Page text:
Dancehouse

DANCE SITES 2013

Dance Sites, a network between long-time collaborators Critical Path, Dancehouse and STRUT dance, is a mobility network stemming from the partners' shared commitment to support the independent dance community by circulating and exposing new works at all stages of development to interstate audiences, peers and presenters alike.

The first Dance Sites initiative is a multi-year project to develop and present 3 new dance works (one each from NSW, VIC and WA), beginning with showings of the works in development as part of STRUT's Eyes Wide in the studio at Kings St Art Centre, Perth, WA. The artists will work with facilitator Rebecca Hilton over the course of four days, engaging with each other and audiences in open rehearsals and more formalised presentations over 3 nights 7-9 November.

Dancehouse is presenting Victorian artist Fiona Bryant and her work AND NOW I KNOW. Fiona shares some of her thoughts regarding the development process below:

Can you introduce the work you are making as a part of the Dance Sites initiative?

The work I am making is called And Now I Know. It is a scored duet evolved from a solo Anywhere But Here, originally created for Natalie Cursio in 2010. At this stage the work is a duet performed by Cursio and myself. I say at this stage, as I don't rule out that it could return back to its original solo form. In 2010 I commenced the work with no particular thematic ideas or concerns but rather an interest in sharing my working methodology with Cursio. From this place, some central concerns have emerged, but perhaps they are nothing, (which is also something).

What exactly do you mean by that?

In the processes of conceiving and developing And Now I Know, feelings of bewilderment and conflict have regularly surfaced. I am so used to working alone in the studio without the difficult moments, the questions (and no answers), being witnessed by another. At times I have wanted to escape, to leave Cursio and come back when I had 'the' answers! I think this experience is really reflected in the former title, Anywhere But Here and in this way, the current title, And Now I Know, reflects how I moved on. It’s playful. I made a decision to commit to residing in the territory of not knowing, to dwell in the questions, and to moreover share this with Cursio. It is this territory that has grown such that And Now I Know is centrally concerned with our perceptions of and responses to the mundane, blank or nothing moments of our day-to-day existence. I feel I am building this little provocation.  A challenge to myself, Cursio and our audience to notice our increasingly insatiable hunger for excitation, coherence and meaning and in doing so behold the unspectacular and answerless moments.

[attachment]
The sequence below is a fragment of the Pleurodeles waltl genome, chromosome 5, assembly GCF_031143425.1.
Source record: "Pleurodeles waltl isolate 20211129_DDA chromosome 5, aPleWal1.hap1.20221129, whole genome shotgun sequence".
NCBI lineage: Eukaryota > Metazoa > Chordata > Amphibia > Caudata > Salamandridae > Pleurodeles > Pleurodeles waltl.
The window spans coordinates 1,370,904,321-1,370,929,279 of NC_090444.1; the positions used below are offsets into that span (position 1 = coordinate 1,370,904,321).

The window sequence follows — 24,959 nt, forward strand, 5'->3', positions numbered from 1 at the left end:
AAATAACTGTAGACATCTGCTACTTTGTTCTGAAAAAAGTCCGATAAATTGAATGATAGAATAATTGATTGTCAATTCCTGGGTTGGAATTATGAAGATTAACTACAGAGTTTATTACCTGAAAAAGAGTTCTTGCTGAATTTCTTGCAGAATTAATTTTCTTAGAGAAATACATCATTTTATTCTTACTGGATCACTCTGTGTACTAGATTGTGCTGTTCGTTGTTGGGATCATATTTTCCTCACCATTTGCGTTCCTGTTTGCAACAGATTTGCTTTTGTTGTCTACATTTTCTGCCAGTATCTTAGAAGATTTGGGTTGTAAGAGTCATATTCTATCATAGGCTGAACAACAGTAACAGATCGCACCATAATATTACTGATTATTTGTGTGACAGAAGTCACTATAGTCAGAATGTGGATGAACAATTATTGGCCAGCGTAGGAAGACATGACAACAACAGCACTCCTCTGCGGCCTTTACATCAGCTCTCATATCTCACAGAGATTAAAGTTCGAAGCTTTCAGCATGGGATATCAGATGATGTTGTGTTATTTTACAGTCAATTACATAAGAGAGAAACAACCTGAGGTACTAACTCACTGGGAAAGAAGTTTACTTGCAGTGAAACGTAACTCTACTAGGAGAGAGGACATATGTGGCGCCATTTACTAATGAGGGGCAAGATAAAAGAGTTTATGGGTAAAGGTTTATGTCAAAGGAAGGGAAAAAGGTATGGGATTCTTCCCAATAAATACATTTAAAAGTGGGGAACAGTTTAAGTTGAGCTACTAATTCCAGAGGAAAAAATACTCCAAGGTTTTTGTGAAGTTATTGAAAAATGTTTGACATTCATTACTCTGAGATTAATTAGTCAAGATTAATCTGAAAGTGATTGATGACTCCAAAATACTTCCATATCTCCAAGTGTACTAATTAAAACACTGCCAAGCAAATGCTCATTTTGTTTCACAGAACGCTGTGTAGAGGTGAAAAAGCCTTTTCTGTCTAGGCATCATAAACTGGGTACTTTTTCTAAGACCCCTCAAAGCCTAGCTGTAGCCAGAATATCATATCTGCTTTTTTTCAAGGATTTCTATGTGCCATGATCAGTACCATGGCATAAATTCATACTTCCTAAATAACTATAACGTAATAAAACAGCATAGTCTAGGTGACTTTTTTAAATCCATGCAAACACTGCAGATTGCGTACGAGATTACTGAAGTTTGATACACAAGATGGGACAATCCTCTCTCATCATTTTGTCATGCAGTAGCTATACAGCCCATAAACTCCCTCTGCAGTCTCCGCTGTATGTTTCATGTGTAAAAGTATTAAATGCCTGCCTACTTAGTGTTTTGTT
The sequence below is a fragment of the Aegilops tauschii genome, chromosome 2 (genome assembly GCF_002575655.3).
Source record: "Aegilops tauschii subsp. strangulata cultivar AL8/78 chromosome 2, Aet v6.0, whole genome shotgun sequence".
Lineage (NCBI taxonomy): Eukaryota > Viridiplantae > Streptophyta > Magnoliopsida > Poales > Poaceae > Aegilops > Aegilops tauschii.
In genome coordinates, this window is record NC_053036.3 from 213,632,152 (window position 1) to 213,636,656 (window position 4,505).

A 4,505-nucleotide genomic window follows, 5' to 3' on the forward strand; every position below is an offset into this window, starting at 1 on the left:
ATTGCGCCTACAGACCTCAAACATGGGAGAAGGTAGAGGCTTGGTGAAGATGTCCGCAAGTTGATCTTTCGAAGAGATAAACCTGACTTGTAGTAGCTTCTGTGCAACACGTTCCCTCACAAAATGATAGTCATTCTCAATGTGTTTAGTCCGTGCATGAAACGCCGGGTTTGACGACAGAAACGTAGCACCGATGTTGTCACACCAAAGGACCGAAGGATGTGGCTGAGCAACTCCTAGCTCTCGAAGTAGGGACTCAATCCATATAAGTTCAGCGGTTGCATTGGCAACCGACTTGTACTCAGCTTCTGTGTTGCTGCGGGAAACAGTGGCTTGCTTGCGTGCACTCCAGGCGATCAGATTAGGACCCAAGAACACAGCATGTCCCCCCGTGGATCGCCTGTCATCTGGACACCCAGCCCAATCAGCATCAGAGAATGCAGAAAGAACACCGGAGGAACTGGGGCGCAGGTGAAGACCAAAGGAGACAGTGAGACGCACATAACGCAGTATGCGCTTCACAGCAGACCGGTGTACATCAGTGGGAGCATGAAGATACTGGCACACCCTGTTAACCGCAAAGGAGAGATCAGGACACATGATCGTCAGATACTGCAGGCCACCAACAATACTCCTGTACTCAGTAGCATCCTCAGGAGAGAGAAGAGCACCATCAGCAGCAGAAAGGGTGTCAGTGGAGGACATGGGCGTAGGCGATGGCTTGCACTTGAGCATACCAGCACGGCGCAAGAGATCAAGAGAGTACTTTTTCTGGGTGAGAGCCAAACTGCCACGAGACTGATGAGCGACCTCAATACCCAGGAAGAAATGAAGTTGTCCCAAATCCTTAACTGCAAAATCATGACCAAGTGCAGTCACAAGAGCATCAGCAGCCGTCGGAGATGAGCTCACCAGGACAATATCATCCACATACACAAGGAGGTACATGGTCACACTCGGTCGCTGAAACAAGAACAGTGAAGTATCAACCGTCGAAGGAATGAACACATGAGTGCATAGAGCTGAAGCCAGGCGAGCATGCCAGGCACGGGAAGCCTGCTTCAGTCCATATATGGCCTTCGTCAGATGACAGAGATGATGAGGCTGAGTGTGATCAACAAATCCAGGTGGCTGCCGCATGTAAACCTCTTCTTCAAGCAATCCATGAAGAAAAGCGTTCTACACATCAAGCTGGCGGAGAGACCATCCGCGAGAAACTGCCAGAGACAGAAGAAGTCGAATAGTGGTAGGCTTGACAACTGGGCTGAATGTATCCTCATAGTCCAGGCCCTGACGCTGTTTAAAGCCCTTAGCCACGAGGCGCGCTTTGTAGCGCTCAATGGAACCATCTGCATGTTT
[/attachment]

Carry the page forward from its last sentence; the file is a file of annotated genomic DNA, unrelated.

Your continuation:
Its very interesting territory. How can you present or perform this?

To present or perform this is indeed a difficult if not impossible premise. To direct Cursio along these lines assuredly compounds the challenge. To be honest, I’m not sure. But it raises some great questions; how can I choreograph the choreographed? How honestly and light handedly can I organize Cursio and myself in relation to all of time and space including our audience? How far can I get out of the way of what already is (even if that’s not much) so that it might be given greater or different visibility and value?

What has it been like to stretch out the research and development phase of And Now I Know over 3 years?

It’s been fantastic. I really like getting older. Mostly because I have noticed I am increasingly able to trust this process and inhibit the fearful, insecure response that might see me 'knuckle down’ and just make a ‘good’ work. I’m sure this is inspired by Cursio’s presence, her patience and staying quality throughout the process. I think it would take a lot to fase her. This elongated research and development seems apt for And Now I Know’s premise. I’m not sure that I know much more about what the work is than I did a year or two ago, but I do feel more settled in the process. I guess it’s not that different to living our lives. We don’t know what it will be, where it will go etc. But as we age we do seem to settle into the rhythm of living day in and day out without all the answers.